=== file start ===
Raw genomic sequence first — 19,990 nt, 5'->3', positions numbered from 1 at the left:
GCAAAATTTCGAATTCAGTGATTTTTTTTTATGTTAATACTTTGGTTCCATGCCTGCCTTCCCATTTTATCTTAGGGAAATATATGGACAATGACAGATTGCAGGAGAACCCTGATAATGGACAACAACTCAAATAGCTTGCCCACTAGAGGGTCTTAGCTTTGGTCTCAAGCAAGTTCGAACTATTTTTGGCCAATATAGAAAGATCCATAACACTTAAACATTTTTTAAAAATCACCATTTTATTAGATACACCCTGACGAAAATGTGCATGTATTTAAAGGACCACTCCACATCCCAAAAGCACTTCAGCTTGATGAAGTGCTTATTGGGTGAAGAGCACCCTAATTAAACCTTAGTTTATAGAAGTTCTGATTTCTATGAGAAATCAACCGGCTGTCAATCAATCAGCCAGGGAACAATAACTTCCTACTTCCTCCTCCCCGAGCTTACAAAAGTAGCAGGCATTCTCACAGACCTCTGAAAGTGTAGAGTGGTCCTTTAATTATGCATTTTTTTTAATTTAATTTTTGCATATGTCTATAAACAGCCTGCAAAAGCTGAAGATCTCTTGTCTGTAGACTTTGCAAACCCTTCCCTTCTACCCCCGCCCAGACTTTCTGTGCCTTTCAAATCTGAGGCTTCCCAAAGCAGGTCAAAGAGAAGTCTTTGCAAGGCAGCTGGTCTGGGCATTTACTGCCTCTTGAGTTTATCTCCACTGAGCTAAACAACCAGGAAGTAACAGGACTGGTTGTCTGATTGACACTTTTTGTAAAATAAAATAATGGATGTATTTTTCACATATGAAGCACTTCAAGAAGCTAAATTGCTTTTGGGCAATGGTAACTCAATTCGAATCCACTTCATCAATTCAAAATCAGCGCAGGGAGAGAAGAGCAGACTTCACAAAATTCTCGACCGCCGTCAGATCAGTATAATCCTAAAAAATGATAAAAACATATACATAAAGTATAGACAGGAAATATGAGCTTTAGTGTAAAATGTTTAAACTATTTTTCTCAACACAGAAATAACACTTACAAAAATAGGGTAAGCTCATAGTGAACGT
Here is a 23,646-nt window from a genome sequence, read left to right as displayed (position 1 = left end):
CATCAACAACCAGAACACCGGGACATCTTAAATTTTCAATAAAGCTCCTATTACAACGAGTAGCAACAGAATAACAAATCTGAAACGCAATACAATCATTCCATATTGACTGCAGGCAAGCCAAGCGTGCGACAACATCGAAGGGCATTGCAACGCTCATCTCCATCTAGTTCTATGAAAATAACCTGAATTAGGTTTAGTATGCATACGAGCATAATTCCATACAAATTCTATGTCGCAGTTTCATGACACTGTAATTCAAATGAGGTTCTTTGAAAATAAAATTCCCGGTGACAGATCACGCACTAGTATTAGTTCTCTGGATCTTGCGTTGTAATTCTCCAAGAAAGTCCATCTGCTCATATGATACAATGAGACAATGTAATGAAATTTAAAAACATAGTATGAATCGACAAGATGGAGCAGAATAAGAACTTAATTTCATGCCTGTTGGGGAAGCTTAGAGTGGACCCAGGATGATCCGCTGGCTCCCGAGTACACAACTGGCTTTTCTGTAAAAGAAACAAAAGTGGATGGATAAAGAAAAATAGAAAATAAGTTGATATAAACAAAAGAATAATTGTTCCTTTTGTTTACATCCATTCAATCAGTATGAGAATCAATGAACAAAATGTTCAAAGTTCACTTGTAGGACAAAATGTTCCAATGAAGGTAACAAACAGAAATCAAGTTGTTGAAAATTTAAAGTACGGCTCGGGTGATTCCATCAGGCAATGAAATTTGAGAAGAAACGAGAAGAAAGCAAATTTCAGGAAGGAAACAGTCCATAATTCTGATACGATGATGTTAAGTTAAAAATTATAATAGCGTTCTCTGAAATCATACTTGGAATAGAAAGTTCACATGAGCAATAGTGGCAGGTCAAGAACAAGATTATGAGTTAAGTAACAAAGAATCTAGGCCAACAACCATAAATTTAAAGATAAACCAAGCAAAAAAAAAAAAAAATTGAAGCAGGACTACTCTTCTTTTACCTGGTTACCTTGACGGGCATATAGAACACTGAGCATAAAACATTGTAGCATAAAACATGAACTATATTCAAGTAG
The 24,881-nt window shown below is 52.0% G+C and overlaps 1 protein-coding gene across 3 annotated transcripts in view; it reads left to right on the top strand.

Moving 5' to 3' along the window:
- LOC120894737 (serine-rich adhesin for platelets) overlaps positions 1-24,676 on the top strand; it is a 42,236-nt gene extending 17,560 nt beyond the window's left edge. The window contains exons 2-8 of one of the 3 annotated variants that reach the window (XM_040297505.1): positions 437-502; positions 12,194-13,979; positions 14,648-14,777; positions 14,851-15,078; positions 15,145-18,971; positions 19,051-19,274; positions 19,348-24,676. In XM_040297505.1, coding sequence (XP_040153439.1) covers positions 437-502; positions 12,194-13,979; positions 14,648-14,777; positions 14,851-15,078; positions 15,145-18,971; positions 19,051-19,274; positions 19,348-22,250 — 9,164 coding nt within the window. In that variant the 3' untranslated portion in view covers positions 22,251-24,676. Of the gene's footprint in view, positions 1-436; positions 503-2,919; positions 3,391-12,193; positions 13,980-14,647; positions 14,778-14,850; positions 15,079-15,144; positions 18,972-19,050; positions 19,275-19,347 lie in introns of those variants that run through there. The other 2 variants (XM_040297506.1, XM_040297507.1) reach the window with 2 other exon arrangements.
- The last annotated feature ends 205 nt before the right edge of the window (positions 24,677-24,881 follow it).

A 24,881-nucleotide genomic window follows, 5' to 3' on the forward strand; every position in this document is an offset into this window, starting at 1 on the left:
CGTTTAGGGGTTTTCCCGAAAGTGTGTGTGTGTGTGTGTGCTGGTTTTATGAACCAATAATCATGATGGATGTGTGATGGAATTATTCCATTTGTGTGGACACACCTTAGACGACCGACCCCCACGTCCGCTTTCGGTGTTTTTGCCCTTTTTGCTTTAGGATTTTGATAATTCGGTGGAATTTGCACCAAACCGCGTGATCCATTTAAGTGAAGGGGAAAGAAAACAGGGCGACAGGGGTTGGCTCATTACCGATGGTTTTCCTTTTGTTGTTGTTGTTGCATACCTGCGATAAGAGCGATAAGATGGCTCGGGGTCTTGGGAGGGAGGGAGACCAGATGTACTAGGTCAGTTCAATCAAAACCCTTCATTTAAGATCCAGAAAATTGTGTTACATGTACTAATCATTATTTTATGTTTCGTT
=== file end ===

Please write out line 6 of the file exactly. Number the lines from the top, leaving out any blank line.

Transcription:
Moving 5' to 3' along the window: